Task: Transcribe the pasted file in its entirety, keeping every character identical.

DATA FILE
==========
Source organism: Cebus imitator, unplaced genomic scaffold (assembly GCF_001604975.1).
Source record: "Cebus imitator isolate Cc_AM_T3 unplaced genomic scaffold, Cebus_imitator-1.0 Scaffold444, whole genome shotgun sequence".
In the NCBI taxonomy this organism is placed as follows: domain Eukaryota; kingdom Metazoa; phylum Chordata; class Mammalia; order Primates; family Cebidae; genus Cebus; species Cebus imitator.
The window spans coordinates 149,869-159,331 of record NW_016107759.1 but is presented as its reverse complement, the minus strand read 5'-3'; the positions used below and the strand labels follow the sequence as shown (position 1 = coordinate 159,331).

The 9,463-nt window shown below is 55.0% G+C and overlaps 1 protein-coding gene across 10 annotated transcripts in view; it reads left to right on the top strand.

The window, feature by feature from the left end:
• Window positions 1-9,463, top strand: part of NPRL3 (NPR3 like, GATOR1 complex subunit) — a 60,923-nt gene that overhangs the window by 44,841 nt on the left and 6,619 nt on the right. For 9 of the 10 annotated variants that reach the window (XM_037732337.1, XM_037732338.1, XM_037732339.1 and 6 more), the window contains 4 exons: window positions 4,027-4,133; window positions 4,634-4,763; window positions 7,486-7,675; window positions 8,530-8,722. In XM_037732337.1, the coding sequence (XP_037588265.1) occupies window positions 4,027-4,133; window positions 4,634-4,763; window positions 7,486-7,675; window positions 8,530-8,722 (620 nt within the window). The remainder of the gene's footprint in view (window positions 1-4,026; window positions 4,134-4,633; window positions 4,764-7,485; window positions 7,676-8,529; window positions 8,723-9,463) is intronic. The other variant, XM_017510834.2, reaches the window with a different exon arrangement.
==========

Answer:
Source organism: Cebus imitator, unplaced genomic scaffold (assembly GCF_001604975.1).
Source record: "Cebus imitator isolate Cc_AM_T3 unplaced genomic scaffold, Cebus_imitator-1.0 Scaffold444, whole genome shotgun sequence".
In the NCBI taxonomy this organism is placed as follows: domain Eukaryota; kingdom Metazoa; phylum Chordata; class Mammalia; order Primates; family Cebidae; genus Cebus; species Cebus imitator.
The window spans coordinates 149,869-159,331 of record NW_016107759.1 but is presented as its reverse complement, the minus strand read 5'-3'; the positions used below and the strand labels follow the sequence as shown (position 1 = coordinate 159,331).

The 9,463-nt window shown below is 55.0% G+C and overlaps 1 protein-coding gene across 10 annotated transcripts in view; it reads left to right on the top strand.

The window, feature by feature from the left end:
• Window positions 1-9,463, top strand: part of NPRL3 (NPR3 like, GATOR1 complex subunit) — a 60,923-nt gene that overhangs the window by 44,841 nt on the left and 6,619 nt on the right. For 9 of the 10 annotated variants that reach the window (XM_037732337.1, XM_037732338.1, XM_037732339.1 and 6 more), the window contains 4 exons: window positions 4,027-4,133; window positions 4,634-4,763; window positions 7,486-7,675; window positions 8,530-8,722. In XM_037732337.1, the coding sequence (XP_037588265.1) occupies window positions 4,027-4,133; window positions 4,634-4,763; window positions 7,486-7,675; window positions 8,530-8,722 (620 nt within the window). The remainder of the gene's footprint in view (window positions 1-4,026; window positions 4,134-4,633; window positions 4,764-7,485; window positions 7,676-8,529; window positions 8,723-9,463) is intronic. The other variant, XM_017510834.2, reaches the window with a different exon arrangement.